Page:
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Cancer Treatment In Times Of Pandemic - 10 People Tell Their Story


From the worry of getting infected with Corona in addition to the already serious illness, to being forced to walk this frightening path alone - these are the stories of people who are fighting their cancer in the pandemic.

Many people in lockdown have to go through their cancer treatment alone

Since the world was locked down, there has been a lot of talk about what it's like to have children in pandemic times when friends and family can't share happiness. But what about the women and men who have cancer, who have to go through the treatments all by themselves, only surrounded by strange, masked faces?

Some feel the consequences of delaying doctor's appointments for fear of contracting corona. In addition, there is uncertainty as to whether the life-saving operation will possibly be postponed or canceled and the condition might worsen by the new appointment. Another factor is that if the virus hits the world around them, their suffering may worsen, either because their weakened condition is made worse by Covid-19 infection or because people in more stable health are given preference in treatment could be.

Many people in lockdown have to go through their cancer treatment alone | Cancer treatment in times of pandemic - 10 people tell their story

Cancer treatment during Corona: 10 testimonials

While the coronavirus is putting health systems to the test worldwide, cancer and other life-threatening diseases can slide down the priority list. Ten people with cancer tell their story here.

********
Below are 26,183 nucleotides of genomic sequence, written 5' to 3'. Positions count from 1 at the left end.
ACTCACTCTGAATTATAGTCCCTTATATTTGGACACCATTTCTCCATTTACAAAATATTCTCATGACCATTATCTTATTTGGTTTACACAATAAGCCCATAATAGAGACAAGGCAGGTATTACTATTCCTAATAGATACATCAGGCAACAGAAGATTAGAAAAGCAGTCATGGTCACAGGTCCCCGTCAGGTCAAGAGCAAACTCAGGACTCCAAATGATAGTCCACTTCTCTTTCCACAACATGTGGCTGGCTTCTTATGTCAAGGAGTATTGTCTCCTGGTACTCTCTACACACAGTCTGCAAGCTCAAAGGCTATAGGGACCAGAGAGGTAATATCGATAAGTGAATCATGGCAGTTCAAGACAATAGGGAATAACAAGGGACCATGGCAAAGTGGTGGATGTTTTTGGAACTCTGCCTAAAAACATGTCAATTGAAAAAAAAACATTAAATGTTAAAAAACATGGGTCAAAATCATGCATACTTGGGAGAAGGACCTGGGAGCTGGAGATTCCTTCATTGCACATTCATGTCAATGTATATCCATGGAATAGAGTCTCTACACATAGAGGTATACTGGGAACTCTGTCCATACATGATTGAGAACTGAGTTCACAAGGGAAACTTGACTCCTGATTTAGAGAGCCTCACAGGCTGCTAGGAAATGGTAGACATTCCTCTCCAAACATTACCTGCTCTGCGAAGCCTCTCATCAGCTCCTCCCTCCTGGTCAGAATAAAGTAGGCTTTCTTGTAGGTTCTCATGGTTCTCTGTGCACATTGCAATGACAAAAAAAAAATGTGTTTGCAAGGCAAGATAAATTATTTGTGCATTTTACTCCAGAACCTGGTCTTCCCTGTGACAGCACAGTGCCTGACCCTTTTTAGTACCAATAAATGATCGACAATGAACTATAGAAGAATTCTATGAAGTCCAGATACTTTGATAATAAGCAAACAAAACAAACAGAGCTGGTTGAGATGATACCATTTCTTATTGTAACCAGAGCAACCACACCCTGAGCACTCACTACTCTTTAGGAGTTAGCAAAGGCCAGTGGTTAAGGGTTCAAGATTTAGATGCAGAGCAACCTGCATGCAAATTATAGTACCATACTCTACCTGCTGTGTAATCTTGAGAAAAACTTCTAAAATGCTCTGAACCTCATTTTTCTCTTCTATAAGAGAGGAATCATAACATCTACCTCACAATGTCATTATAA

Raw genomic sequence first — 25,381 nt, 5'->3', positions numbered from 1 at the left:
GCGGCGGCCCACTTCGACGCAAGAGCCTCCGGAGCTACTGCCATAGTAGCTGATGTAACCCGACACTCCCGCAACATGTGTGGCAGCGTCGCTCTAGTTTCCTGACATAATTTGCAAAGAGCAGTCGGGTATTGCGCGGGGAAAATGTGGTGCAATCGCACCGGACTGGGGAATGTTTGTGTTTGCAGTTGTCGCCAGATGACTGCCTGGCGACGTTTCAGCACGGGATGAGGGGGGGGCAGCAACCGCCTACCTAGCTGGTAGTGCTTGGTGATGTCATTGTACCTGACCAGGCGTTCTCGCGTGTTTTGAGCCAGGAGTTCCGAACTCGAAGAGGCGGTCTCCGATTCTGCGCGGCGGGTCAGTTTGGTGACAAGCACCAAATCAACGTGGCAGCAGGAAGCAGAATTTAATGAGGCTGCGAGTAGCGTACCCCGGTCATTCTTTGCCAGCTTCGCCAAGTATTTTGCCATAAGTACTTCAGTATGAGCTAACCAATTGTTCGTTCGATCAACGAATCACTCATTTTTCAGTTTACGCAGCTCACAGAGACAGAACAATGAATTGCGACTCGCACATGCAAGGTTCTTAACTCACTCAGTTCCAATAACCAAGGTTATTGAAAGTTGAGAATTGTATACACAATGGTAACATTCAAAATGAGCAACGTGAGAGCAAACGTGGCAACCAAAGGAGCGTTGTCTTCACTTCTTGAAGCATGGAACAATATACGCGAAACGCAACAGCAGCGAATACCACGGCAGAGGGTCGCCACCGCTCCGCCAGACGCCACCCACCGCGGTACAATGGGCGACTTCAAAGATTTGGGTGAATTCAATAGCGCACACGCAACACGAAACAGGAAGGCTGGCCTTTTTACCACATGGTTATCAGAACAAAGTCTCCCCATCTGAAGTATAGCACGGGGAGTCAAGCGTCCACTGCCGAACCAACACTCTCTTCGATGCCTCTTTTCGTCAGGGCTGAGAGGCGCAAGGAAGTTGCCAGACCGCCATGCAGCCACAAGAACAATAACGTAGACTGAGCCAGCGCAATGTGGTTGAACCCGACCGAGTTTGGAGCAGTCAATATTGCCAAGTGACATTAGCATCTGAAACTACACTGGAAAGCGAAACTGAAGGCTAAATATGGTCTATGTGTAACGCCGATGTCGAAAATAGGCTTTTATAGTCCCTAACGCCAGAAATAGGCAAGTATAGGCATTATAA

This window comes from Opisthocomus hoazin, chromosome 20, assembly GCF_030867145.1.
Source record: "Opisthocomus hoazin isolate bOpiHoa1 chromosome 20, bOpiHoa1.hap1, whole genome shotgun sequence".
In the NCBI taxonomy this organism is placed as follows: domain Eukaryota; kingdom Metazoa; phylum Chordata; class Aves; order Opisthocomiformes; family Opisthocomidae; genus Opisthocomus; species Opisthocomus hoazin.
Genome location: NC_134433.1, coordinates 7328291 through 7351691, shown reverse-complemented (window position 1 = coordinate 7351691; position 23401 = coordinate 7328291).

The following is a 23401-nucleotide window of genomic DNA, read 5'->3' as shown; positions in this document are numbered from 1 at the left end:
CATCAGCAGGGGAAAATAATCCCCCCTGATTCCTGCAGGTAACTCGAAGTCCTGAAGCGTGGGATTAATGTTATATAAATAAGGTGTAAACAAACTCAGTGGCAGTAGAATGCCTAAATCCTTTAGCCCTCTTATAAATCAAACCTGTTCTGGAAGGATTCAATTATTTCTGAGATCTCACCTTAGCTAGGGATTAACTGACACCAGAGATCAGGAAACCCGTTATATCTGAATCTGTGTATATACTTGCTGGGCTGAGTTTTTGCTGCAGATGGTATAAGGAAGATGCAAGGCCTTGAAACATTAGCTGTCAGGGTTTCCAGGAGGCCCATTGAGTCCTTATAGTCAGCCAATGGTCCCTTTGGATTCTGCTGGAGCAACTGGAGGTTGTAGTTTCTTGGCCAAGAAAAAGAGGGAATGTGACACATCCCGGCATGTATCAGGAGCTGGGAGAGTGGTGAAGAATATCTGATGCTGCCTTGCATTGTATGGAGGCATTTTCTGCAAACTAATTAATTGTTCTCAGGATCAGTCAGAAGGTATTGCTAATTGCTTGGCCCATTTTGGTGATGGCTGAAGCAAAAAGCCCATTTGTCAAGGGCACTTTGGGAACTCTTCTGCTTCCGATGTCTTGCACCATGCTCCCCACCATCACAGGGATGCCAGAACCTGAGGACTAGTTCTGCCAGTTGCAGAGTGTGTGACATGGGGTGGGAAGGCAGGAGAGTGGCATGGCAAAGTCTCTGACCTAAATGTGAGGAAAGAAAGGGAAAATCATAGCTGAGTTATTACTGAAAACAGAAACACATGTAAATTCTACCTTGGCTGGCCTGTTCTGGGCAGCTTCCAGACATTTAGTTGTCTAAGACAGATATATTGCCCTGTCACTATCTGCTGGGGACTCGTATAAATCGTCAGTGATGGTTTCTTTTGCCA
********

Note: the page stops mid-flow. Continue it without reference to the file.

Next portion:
Darrel Amrani-Roshier, 22, UK

"I was diagnosed with a rare and fatal form of the neuroendocrine tumor with a life expectancy of twelve months. The hardest part about treatment during the pandemic is that I have to go through it all by myself. Sometimes you just need a familiar face that tells you that everything is fine. But unfortunately, you can't get this kind of support in the hospital at the moment."

"I don't think the pandemic has changed the way I talk about my cancer, I continue to be an open and honest person, but I do think it made people more likely to listen and more attentive My message to others in my situation is to stay strong and hopeful. There are days when you think you can't go on, but you can. And when someone needs a friendly face, just chat or something, just get in touch."

Crysta Balis, 38, Canada

"When I was diagnosed with breast cancer, all operations were postponed because of the corona, and the follow-up tests to find out whether metastases had formed were not available. Treatment options vary greatly depending on the cancer type and stage, but there was no chance with one hundred percent certainty to determine what I had. So I had to blindly make speculative decisions and I will never know if they might have been wrong."

"At the time of treatment, I was terrified of being around people. Some of my most important meetings were by phone or zoom. Personally, the first time I saw my surgeon was when I was on the operating table and she signaled me a smile by winking her eyes over her mask. Another difficult thing was that my chemotherapy fell into the phase when everything was opened a bit outside, so we had to seal our bladder a little more while others could enjoy more freedom. And now everyone is suffering from corona fatigue. I try not to take it personally when people I know whine about the restrictions being stupid, but I have a hard time. The restrictions protect me and my family."

Tara Maxwell, 42, USA

"Although my [breast cancer] diagnosis dominated everything at the beginning, the uncertainty of the pandemic increased my fears immensely. It was another burden of worry that I had to work through. I was concerned that my three children might bring in additional germs."

"But this mix of pandemic and my cancer adventure has added another dimension to everything I value most: my children, my husband, my friends, and everyday life. I like to be afraid and occasionally doubt that my life will go on as I want, but I also know that I cannot control everything. This simple fact helps me to focus on the most important things anew every day."

Mary Evans, 28, UK